Because it is a match, the RHS takes effect. The SMTP mailer is called and delivers to the system "mailgate mail for the user "carole.fennelly" that is qualified for my domain ($m).

Testing the configuration file
To test the configuration file, invoke the new sendmail binary you created (/usr/lib/sendmail.8.9.3) with your new configuration file (/etc/mail/

This offline test ensures the basic functionality of your configuration.

	/usr/lib/sendmail.8.9.3  -C/etc/mail/   -bt -d35.9

This test will produce a lot of output because I specified a fairly detailed debug level and placed us in the test mode. You will enter the rulesets you want to test along with a sample e-mail address (in bold below).

	(output deleted)
	define(M as
redefine(n as MAILER-DAEMON)
define(D as
define(Z as 8.9.3)
define(deliveryMode as b)
define(_ as fennelly@localhost)
redefine(deliveryMode as i)
ADDRESS TEST MODE (ruleset 3 NOT automatically invoked)
Enter <ruleset> <address>
> 3,0 			(Test your domain)
rewrite: ruleset   3   input: user @
rewrite: ruleset  96   input: user < @ company . com >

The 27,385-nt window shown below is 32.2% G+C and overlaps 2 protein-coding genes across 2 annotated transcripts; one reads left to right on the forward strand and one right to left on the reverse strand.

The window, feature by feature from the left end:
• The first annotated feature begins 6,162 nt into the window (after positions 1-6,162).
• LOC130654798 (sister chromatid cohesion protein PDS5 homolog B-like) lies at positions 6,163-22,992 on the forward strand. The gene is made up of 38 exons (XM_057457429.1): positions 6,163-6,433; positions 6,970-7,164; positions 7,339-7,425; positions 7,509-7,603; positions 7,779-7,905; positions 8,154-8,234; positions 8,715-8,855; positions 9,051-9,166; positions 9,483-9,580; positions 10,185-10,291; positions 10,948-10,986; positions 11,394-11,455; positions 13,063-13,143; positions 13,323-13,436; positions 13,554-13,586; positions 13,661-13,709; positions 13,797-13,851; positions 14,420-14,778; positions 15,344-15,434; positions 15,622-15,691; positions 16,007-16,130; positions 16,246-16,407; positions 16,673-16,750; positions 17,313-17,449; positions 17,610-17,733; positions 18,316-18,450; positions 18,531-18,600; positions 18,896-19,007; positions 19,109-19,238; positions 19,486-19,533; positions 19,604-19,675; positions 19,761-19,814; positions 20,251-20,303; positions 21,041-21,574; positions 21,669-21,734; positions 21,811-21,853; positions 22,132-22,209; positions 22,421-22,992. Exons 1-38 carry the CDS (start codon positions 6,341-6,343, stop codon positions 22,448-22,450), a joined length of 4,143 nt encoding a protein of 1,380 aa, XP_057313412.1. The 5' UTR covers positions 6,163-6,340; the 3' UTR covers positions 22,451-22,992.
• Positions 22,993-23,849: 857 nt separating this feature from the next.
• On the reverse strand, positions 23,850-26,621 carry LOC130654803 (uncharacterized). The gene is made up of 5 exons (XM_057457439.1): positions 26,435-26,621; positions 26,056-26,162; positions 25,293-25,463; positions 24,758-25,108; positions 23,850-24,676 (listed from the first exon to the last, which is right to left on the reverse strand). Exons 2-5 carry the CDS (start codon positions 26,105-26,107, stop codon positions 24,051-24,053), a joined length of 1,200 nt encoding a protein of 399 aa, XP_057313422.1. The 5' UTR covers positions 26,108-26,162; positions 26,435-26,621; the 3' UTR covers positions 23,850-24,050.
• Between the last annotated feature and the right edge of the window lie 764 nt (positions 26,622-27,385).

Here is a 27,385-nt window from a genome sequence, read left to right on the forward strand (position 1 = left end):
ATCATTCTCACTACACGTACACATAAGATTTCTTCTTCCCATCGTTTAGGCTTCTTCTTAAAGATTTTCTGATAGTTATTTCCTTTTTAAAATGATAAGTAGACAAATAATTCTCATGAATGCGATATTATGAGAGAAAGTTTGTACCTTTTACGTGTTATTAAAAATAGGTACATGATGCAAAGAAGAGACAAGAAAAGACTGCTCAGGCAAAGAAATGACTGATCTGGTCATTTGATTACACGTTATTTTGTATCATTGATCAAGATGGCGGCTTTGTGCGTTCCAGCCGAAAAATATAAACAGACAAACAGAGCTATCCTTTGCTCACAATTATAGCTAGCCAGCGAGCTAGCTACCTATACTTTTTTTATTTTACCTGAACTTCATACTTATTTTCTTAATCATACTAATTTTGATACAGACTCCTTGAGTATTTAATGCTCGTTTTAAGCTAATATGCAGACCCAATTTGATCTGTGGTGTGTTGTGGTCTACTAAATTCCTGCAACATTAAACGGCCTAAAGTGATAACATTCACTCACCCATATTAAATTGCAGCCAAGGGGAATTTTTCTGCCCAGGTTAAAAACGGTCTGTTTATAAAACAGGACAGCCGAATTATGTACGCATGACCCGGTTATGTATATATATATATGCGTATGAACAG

rewrite: ruleset  96 returns: user < @ firebox . company . com . >
rewrite: ruleset   3 returns: user < @ firebox . company . com . >
rewrite: ruleset   0   input: user < @ firebox . company . com . >
rewrite: ruleset 199   input: user < @ firebox . company . com . >
rewrite: ruleset 199 returns: user < @ firebox . company . com . >
rewrite: ruleset  98   input: user < @ firebox . company . com . >
rewrite: ruleset  98 returns: $# smtp $@ $: user < 
@ company . com >
rewrite: ruleset   0 returns: $# smtp $@ $: user <
@ company . com >
> >  3,0 			(now test an internet site)
rewrite: ruleset   3   input: user @ internet . com
rewrite: ruleset  96   input: user < @ internet . com >
rewrite: ruleset  96 returns: user < @ internet . com . >
rewrite: ruleset   3 returns: user < @ internet . com . >
rewrite: ruleset   0   input: user < @ internet . com . >
rewrite: ruleset 199   input: user < @ internet . com . >
rewrite: ruleset 199 returns: user < @ internet . com . >
rewrite: ruleset  98   input: user < @ internet . com . >
rewrite: ruleset  98 returns: user < @ internet . com . >
rewrite: ruleset 198   input: user < @ internet . com . >
rewrite: ruleset  95   input: < > user < @ internet . com . >
rewrite: ruleset  95 returns: user < @ internet . com . >
rewrite: ruleset 198 returns: $# esmtp $@ internet . com . $: user < @ 
. com . >
rewrite: ruleset   0 returns: $# esmtp $@ internet . com . $: user < @ 
. com . >
>< control-D > to exit

Note that for testing, it is not necessary to use a valid user in the e-mail address as log as the format is legal. What you want to determine is that mail for your domain is routed to your mailgate system, and mail for an outside domain is delivered to the destination domain. It doesn't matter if "" really exists -- I'm just testing to see if I'm routing "" and "" properly. No mail is generated from the test.